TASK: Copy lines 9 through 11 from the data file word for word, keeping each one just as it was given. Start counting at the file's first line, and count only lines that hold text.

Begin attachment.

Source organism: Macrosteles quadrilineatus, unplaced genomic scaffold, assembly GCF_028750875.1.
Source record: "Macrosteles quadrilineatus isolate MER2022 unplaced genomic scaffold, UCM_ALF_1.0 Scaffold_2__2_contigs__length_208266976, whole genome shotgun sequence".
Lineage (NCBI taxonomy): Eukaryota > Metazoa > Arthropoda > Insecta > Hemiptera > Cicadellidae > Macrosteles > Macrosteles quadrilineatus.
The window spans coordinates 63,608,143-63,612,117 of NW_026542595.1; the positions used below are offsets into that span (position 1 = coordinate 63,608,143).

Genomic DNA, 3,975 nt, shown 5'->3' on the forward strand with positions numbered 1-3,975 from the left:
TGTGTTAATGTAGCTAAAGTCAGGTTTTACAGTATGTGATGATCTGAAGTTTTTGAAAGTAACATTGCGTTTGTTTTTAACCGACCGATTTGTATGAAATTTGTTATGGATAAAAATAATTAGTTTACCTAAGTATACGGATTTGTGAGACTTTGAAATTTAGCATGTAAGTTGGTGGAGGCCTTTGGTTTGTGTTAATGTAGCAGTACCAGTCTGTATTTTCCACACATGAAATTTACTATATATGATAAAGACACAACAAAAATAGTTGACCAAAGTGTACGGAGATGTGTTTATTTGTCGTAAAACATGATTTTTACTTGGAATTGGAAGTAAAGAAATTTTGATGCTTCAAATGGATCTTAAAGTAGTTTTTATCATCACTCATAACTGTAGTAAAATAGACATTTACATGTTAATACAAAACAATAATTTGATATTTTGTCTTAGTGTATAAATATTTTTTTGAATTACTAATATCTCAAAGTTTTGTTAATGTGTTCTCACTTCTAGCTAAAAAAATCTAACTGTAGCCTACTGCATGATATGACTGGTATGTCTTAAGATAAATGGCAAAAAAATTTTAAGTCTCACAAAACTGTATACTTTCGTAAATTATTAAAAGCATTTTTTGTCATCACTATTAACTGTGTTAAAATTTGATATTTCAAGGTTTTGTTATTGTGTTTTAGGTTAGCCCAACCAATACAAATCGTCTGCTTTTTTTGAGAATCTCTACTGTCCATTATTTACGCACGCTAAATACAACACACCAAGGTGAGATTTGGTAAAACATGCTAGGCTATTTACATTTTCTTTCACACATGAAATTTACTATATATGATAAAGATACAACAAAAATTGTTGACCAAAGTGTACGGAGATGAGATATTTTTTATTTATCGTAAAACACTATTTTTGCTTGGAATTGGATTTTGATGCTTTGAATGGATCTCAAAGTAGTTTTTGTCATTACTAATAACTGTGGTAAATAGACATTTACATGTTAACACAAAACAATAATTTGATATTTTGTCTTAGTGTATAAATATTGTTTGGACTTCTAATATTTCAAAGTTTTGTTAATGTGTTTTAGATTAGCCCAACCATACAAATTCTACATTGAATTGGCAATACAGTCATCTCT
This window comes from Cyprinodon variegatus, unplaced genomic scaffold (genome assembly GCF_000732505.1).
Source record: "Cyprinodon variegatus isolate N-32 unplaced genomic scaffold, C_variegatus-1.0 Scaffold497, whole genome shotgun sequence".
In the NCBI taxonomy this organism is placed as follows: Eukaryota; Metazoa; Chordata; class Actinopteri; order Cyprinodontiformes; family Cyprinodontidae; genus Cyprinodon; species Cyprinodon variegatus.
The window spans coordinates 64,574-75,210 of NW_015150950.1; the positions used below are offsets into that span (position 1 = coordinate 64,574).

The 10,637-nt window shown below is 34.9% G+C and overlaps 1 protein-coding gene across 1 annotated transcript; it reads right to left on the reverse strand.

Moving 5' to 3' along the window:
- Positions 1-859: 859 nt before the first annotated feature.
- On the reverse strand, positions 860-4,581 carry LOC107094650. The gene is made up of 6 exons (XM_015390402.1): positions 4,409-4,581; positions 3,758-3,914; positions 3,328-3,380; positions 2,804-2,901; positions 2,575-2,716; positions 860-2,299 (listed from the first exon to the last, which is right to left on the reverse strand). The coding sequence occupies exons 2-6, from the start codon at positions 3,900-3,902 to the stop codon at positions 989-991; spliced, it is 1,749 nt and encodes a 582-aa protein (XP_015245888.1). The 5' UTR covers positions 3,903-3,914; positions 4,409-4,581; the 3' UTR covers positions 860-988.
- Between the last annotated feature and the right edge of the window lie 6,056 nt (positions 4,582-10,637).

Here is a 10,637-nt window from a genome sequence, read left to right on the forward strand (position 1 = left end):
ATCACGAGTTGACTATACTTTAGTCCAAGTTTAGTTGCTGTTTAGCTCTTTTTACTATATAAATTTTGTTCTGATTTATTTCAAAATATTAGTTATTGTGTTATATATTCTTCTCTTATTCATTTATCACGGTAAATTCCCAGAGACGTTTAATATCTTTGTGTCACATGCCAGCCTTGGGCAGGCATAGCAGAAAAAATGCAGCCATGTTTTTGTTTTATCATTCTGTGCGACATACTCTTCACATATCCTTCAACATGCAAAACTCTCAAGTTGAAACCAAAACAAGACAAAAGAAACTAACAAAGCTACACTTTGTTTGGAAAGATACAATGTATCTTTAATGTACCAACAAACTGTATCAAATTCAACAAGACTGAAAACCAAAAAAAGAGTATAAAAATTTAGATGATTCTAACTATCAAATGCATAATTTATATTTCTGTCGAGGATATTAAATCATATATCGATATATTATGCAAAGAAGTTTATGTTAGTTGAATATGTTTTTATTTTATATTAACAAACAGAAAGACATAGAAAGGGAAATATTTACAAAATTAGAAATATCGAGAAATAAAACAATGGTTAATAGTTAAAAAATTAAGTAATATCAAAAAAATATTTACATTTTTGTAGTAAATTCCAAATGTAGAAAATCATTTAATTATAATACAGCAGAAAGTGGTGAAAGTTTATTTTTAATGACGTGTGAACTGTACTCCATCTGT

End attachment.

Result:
In the NCBI taxonomy this organism is placed as follows: Eukaryota; Metazoa; Chordata; class Actinopteri; order Cyprinodontiformes; family Cyprinodontidae; genus Cyprinodon; species Cyprinodon variegatus.
The window spans coordinates 64,574-75,210 of NW_015150950.1; the positions used below are offsets into that span (position 1 = coordinate 64,574).

The 10,637-nt window shown below is 34.9% G+C and overlaps 1 protein-coding gene across 1 annotated transcript; it reads right to left on the reverse strand.